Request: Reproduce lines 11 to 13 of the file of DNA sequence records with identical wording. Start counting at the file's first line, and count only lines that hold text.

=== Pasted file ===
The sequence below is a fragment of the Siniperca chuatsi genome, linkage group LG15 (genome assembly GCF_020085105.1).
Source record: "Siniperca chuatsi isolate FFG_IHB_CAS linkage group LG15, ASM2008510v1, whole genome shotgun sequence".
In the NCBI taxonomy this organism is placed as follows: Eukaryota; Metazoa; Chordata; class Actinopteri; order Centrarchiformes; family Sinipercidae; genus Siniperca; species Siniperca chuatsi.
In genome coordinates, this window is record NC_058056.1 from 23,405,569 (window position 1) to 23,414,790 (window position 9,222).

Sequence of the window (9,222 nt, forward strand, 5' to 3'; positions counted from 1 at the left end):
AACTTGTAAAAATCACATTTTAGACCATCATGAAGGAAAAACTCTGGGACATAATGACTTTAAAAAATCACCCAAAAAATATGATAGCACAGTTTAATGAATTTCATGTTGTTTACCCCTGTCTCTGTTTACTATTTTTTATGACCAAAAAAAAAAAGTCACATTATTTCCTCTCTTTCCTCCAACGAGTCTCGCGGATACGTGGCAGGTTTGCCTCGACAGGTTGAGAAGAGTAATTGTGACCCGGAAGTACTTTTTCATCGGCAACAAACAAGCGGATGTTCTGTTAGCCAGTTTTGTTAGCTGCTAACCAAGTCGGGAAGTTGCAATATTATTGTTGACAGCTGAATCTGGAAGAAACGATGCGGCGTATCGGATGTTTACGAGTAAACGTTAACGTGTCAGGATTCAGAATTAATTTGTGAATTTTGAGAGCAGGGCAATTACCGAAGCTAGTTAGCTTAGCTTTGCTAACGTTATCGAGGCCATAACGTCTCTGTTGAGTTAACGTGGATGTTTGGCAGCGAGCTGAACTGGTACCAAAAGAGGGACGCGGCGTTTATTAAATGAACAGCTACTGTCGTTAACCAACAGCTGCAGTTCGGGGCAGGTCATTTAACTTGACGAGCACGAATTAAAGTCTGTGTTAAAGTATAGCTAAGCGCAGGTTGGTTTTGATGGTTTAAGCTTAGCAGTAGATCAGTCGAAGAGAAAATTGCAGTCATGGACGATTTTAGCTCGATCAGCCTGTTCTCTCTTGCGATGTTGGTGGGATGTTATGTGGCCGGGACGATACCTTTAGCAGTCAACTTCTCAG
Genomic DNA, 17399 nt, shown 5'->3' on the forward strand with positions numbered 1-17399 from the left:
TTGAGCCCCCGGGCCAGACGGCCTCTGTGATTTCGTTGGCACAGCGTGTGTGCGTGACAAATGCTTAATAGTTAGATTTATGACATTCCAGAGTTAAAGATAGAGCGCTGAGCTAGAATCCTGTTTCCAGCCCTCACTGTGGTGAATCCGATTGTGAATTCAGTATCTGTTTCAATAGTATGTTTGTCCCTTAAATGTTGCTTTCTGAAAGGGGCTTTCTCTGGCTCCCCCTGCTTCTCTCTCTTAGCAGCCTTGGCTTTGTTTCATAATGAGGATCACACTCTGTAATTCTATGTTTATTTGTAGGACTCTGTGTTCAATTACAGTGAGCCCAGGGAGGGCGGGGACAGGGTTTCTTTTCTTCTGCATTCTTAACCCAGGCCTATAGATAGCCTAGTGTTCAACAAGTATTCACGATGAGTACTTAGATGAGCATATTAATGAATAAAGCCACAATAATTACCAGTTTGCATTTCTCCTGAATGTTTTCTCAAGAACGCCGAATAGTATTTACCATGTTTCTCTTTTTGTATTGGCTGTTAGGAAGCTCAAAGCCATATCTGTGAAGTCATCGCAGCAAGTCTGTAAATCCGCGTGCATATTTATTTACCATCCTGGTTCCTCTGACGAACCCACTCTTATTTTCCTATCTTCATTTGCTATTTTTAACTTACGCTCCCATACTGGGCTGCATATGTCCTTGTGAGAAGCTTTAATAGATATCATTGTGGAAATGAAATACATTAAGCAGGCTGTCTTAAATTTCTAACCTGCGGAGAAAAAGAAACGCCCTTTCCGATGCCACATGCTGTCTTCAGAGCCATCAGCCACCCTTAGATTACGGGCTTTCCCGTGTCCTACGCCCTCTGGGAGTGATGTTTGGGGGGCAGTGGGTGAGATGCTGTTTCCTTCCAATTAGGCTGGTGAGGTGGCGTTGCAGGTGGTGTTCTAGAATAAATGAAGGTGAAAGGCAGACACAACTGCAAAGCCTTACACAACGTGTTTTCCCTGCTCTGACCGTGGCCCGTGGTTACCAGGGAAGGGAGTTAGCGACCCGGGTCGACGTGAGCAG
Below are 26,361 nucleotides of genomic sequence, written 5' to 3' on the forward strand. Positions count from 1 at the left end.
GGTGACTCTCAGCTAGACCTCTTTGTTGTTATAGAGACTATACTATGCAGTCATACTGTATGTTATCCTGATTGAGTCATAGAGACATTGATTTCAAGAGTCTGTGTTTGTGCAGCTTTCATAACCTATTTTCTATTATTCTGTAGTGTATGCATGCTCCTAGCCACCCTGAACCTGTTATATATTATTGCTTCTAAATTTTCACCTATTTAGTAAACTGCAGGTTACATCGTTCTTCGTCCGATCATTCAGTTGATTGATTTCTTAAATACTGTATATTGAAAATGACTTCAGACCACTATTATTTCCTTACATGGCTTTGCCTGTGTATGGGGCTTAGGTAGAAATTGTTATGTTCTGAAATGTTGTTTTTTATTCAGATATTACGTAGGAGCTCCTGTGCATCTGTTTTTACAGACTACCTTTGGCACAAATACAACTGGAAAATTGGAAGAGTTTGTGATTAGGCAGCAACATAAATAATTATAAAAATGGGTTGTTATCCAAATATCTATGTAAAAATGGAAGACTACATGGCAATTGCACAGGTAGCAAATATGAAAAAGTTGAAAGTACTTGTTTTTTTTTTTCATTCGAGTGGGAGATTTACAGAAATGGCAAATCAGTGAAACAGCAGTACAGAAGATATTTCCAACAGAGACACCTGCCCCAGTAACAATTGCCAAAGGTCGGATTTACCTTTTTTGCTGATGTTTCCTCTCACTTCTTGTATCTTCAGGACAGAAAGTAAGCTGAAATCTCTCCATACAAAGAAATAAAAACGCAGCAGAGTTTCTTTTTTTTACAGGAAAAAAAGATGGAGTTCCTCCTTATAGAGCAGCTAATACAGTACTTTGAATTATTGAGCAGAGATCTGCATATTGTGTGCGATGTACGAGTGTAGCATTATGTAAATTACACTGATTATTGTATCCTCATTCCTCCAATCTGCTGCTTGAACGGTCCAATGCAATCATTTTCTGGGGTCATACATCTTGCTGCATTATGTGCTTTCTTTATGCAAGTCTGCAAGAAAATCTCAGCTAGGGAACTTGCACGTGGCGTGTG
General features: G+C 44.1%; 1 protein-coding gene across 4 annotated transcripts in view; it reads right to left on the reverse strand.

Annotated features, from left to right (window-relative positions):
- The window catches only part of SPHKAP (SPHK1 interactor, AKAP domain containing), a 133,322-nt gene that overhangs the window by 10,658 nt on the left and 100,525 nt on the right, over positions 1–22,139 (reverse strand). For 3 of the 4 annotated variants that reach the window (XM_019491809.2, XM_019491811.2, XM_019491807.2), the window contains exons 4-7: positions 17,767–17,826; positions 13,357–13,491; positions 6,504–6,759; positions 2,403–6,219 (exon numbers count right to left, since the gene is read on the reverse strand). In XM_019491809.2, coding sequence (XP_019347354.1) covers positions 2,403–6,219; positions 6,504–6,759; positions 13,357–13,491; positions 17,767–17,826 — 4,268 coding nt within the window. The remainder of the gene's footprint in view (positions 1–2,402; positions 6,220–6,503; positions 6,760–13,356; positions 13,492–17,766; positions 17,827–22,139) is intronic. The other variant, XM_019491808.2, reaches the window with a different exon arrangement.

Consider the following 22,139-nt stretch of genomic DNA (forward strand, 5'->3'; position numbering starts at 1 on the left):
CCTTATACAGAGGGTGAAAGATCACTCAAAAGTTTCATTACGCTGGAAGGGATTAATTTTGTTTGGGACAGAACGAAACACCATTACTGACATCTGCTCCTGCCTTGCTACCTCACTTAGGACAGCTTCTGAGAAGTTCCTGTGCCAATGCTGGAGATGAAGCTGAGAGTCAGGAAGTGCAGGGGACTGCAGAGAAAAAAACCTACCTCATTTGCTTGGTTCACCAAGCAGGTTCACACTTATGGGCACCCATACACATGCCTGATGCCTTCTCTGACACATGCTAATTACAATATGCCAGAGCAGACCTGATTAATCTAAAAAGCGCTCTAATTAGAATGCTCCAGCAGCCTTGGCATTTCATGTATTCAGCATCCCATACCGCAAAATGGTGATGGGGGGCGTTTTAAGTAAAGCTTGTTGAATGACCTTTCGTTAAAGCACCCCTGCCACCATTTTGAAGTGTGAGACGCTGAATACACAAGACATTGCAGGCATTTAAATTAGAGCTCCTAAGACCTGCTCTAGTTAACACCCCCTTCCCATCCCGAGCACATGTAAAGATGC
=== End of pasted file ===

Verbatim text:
General features: G+C 44.1%; 1 protein-coding gene across 4 annotated transcripts in view; it reads right to left on the reverse strand.

Annotated features, from left to right (window-relative positions):
- The window catches only part of SPHKAP (SPHK1 interactor, AKAP domain containing), a 133,322-nt gene that overhangs the window by 10,658 nt on the left and 100,525 nt on the right, over positions 1–22,139 (reverse strand). For 3 of the 4 annotated variants that reach the window (XM_019491809.2, XM_019491811.2, XM_019491807.2), the window contains exons 4-7: positions 17,767–17,826; positions 13,357–13,491; positions 6,504–6,759; positions 2,403–6,219 (exon numbers count right to left, since the gene is read on the reverse strand). In XM_019491809.2, coding sequence (XP_019347354.1) covers positions 2,403–6,219; positions 6,504–6,759; positions 13,357–13,491; positions 17,767–17,826 — 4,268 coding nt within the window. The remainder of the gene's footprint in view (positions 1–2,402; positions 6,220–6,503; positions 6,760–13,356; positions 13,492–17,766; positions 17,827–22,139) is intronic. The other variant, XM_019491808.2, reaches the window with a different exon arrangement.